I’ll call him “Peter.” He likes Spider-Man. He’s verbal. He can tell you what he likes. If you ask, he will share what he is thinking when he has the words. He’s not quite four, though, and he’s straddling two languages. Communication can be tough. But he’s not afraid to try to talk.

In a public preschool, some children cannot or do not talk. That silence leads directly to interventions providing them with early schooling and early social services. Kids may see counselors, social workers, speech pathologists and other experts as needed. Some kids will receive the whole gamut of services.

Peter’s problems are mostly behavioral. He’s a three-year old bully. He’s a scary, three-year-old bully who does not need a provocation to hit, kick or pull hair. He’s persistent, too. Sit him down for snack and he kicks kids under the table. Put him in a line in gym along the wall and he reaches for a nearby girl’s hair.  The kids shrink away from him. They watch him all the time. In a room where disputes over who-had-what-first are common, the kids leave him alone. If he wants to play house, no one takes a chair or plastic kid out of that house.

The teacher wants him watched throughout the morning and I know why she worries. Somebody should be watching this kid every minute because he is steamrolling through toddlerhood with his fists cocked. He’s not exactly out of control. If he knows I am watching, nothing will happen, unless someone deliberately reaches for a toy he has chosen and, as I said, the kids are mostly keeping a wide distance. He sits down near a girl in the gym and she automatically slides out of reach. He sits down next to a boy and that boy moves his chair as far left as possible, until stopped by the girl next to him. Peter’s fellow students are waiting for the blow to land.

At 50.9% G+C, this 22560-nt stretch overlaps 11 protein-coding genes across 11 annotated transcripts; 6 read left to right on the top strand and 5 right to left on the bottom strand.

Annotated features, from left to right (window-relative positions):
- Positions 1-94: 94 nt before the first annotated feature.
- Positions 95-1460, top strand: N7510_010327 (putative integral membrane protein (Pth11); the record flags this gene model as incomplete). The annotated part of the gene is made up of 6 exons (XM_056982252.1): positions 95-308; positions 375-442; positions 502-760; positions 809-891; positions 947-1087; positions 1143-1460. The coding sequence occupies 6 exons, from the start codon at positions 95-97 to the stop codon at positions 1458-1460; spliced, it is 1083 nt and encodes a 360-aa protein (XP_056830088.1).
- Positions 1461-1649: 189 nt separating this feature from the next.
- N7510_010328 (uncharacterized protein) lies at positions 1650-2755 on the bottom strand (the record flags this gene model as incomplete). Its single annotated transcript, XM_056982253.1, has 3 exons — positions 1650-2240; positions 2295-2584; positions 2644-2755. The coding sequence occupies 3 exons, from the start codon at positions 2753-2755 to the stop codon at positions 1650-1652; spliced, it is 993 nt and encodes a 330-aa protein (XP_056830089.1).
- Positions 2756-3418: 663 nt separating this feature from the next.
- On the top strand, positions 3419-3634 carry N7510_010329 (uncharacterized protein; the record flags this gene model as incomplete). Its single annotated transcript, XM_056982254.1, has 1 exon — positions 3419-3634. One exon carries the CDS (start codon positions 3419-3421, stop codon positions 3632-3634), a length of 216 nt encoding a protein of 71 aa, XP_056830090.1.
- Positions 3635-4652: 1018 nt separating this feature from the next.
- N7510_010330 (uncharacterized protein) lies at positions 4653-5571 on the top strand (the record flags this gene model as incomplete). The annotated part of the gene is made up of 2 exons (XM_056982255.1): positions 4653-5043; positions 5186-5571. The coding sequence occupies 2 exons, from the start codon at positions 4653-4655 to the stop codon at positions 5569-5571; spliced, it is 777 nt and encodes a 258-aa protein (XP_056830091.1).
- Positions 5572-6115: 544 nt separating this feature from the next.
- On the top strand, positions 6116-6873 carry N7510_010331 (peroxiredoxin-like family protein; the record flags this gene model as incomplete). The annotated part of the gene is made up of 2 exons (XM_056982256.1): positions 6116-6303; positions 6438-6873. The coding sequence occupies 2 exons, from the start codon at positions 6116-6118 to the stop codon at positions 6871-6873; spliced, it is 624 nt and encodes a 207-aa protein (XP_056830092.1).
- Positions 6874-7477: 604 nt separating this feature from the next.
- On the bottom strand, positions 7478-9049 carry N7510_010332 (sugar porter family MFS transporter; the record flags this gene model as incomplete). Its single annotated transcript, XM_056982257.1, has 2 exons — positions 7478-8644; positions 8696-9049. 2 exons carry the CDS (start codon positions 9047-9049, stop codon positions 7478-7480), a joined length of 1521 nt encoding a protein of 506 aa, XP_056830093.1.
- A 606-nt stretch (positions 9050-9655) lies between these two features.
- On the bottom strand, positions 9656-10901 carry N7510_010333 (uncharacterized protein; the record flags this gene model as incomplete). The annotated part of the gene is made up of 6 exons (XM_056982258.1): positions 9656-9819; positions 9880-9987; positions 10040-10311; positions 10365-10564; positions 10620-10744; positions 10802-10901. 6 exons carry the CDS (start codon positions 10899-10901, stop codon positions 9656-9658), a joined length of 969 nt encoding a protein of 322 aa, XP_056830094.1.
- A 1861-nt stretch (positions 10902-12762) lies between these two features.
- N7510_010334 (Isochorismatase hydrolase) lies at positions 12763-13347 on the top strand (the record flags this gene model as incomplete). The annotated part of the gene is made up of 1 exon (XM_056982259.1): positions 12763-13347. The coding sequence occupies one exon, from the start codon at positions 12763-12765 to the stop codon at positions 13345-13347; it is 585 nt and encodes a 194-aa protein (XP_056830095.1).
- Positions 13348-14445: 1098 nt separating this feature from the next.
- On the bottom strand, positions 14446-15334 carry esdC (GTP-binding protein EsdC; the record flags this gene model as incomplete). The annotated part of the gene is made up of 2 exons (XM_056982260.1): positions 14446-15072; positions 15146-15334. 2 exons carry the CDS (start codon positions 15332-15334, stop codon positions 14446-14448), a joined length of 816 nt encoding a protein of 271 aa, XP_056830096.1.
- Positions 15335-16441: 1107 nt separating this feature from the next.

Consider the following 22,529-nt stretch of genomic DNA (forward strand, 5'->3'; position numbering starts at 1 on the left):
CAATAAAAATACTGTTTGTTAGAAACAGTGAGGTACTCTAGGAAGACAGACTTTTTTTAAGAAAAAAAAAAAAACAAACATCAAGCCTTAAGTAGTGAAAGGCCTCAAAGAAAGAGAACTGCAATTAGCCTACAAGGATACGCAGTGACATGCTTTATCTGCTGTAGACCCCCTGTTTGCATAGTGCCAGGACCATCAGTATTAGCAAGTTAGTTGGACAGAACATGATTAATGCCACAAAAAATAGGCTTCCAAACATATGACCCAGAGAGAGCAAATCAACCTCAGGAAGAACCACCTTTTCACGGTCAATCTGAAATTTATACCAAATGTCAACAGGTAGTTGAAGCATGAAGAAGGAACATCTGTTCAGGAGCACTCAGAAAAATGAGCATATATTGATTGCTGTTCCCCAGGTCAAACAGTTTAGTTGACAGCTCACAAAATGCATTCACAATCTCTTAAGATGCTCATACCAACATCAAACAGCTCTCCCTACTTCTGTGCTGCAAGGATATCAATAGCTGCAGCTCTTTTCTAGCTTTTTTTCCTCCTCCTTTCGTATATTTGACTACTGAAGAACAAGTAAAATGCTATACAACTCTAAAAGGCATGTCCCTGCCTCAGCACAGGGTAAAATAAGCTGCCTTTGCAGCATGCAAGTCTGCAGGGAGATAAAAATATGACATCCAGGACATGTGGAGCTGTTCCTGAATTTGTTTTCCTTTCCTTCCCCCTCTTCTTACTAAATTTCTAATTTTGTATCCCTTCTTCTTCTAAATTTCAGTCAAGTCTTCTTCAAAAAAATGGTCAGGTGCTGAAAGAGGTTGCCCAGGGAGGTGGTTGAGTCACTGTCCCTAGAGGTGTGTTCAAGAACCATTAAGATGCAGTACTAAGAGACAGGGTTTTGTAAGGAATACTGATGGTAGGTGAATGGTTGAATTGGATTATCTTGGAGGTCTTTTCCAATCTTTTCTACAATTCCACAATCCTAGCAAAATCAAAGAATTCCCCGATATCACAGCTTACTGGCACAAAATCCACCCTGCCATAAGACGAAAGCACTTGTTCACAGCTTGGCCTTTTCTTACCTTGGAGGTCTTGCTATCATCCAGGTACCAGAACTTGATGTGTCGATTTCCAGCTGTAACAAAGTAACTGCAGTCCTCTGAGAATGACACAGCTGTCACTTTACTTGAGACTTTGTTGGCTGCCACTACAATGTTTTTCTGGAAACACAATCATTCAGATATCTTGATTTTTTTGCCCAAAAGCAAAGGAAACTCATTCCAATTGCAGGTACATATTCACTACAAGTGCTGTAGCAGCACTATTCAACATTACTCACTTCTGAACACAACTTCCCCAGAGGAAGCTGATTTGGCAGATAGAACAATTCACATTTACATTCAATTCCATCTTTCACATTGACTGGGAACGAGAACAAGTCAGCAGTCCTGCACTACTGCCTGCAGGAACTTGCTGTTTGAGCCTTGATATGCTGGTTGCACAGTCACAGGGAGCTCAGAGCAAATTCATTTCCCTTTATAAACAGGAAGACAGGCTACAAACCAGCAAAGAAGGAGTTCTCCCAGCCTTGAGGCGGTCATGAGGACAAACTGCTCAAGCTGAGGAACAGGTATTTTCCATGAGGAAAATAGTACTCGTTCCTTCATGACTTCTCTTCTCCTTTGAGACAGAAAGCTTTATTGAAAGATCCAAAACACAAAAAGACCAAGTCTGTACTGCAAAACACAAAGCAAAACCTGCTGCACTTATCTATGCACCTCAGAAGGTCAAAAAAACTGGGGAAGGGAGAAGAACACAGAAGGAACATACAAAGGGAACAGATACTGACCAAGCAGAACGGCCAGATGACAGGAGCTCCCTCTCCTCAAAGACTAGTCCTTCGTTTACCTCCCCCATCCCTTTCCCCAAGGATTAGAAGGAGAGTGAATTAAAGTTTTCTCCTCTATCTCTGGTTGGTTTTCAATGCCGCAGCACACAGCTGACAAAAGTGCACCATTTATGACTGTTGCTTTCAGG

One-on-one with an adult, this boy does well. If he can monopolize his teacher, her aide, or another adult, Peter will play quietly. The room purrs along as other kids go about their business.

A few different thoughts come to mind here:

  1. Peter still has at least one year of services and he may learn to manage himself before kindergarten. Mostly, anyway. The Peters of the world seldom abandon their desire to kick. They can and do learn to control that desire in lower-stress situations. If you know parents with a Peter, please encourage those parents to seek help. They may have to push. But behavioral disorders can respond well to interventions.